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I am told that in the winter the island can be a bleak outpost, the days gray and unemployment high among the 12,000 year-round residents. The summer is much different. Shutters are opened. Plywood panels are removed from storefront windows. The population is increased by a multiple of five or six. Money is spent as if it has just been invented.
" John Belushi is buried here," I say. "It seems the perfect place for him...."
"You told me this on the boat," my daughter says. "His grave is in Tisbury, right? His wife still lives here. Right? Carry Simon lives here. Walter Cronkite. Spike Lee has a place in Oak Bluffs. You gave me the entire story. I know, I know. That movie Jaws was filmed here. You can stop pointing out scenes, because I never saw Jaws. I was too young when it came out. You said I'd be scared." You never saw Jaws? I say to myself. Didn't it winsome Academy Awards just this year?
The idea of this trip is that we ride the bikes, spend three days traveling together. The car is parked in a lot on the mainland. The only means of transportation we use are biking and walking. The weather, late in August, finally is terrific after a cool and rainy summer. We have T-shirts for the days and sweatshirts for the nights, shorts and sandals and sneakers and that's it. There is no schedule. There are no lessons for her, no assignments for me except writing this story. We can pedal and talk. We can swim and sunbathe and talk. Talk. It is a vacation luxury.
Neither of us is what you would call a cycling enthusiast. We own sturdy, fat-tired bikes with a mystifying assortment of 15 gears. I ride maybe a dozen times a year, half of these times when my car is being serviced. My daughter rides more, out of necessity. She has no car of her own and sometimes needs a way to travel to her part-time job at a bakery or to her music lessons. That is the scope of our cycling. We have done no special training for this trip except lifting the bikes on and off the rack on the back of the car. I suppose we would be considered novices, but I would call us normal tourist riders.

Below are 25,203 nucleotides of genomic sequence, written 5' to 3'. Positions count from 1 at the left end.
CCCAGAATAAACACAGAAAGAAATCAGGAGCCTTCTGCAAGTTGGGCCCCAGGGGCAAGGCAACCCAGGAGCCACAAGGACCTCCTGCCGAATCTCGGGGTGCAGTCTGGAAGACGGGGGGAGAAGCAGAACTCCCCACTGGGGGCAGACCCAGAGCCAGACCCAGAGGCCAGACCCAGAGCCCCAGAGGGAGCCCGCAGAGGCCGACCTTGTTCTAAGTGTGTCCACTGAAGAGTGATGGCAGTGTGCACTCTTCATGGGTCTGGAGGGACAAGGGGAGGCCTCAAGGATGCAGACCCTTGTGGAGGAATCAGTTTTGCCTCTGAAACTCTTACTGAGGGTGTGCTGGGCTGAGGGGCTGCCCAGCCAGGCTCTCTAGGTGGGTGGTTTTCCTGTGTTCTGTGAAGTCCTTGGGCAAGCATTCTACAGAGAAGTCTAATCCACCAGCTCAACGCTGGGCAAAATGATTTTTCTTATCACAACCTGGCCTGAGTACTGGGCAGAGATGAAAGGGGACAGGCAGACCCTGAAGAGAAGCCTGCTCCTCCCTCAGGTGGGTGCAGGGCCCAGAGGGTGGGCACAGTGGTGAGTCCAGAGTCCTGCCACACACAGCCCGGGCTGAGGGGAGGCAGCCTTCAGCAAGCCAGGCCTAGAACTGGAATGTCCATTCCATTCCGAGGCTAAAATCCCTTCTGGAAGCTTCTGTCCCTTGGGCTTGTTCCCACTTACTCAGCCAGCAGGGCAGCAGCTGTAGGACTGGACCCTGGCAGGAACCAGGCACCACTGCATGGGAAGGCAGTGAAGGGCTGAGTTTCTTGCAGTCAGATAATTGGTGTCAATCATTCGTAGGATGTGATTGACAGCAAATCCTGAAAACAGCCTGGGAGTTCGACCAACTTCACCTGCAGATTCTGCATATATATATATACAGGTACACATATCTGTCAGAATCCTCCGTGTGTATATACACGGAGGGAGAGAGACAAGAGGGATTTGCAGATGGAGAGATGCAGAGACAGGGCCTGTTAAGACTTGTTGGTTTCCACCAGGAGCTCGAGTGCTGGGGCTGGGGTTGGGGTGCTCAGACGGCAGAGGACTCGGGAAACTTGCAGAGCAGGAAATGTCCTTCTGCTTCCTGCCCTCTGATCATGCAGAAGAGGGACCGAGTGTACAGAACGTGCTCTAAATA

"Is this supposed to be a sports story?" my daughter asks. "What's the sports story here? That we're riding the bikes?"
"I guess," I say. "I suppose this is as much a sport as, say, working out on a machine in some gym somewhere, as much a sport, maybe, as going skiing with friends. It's physical. If you took it to another level, rode in some races, then it definitely would be a sport, because there would be competition and standings and trophies and all the rest. Here, I suppose I would call it a participation sport."
"What about walking to the store for the morning newspaper?" she says. "That's physical. Is that a participation sport? What about painting a house? Mowing a lawn? Are those sports? Little kids ride their Big Wheels. Is that a sport, riding Big Wheels?"
"Sport," I say. "Everything is sport. Walking, mowing, eating, thinking. Picking up your room is a sport. You have a chance to be in the Hall of Fame for Picking Up Rooms. It will be a long shot, but you have a chance if you start practicing as soon as you are home. Is that fair enough? Riding bikes is a sport."
We ride everywhere. Our base is Edgartown, at the Harbor View Hotel. The town is an old whaling village, the 19th-century homes of the captains preserved and almost venerated, the ghosts of dour women patrolling the many widow's walks in veils, eyes turned toward the sea in search of absent men. The streets are narrow, the sidewalks cobblestone. The tourist crush overwhelms the scene, well-dressed families back from the beach and in search of the perfect T-shirt or pizza.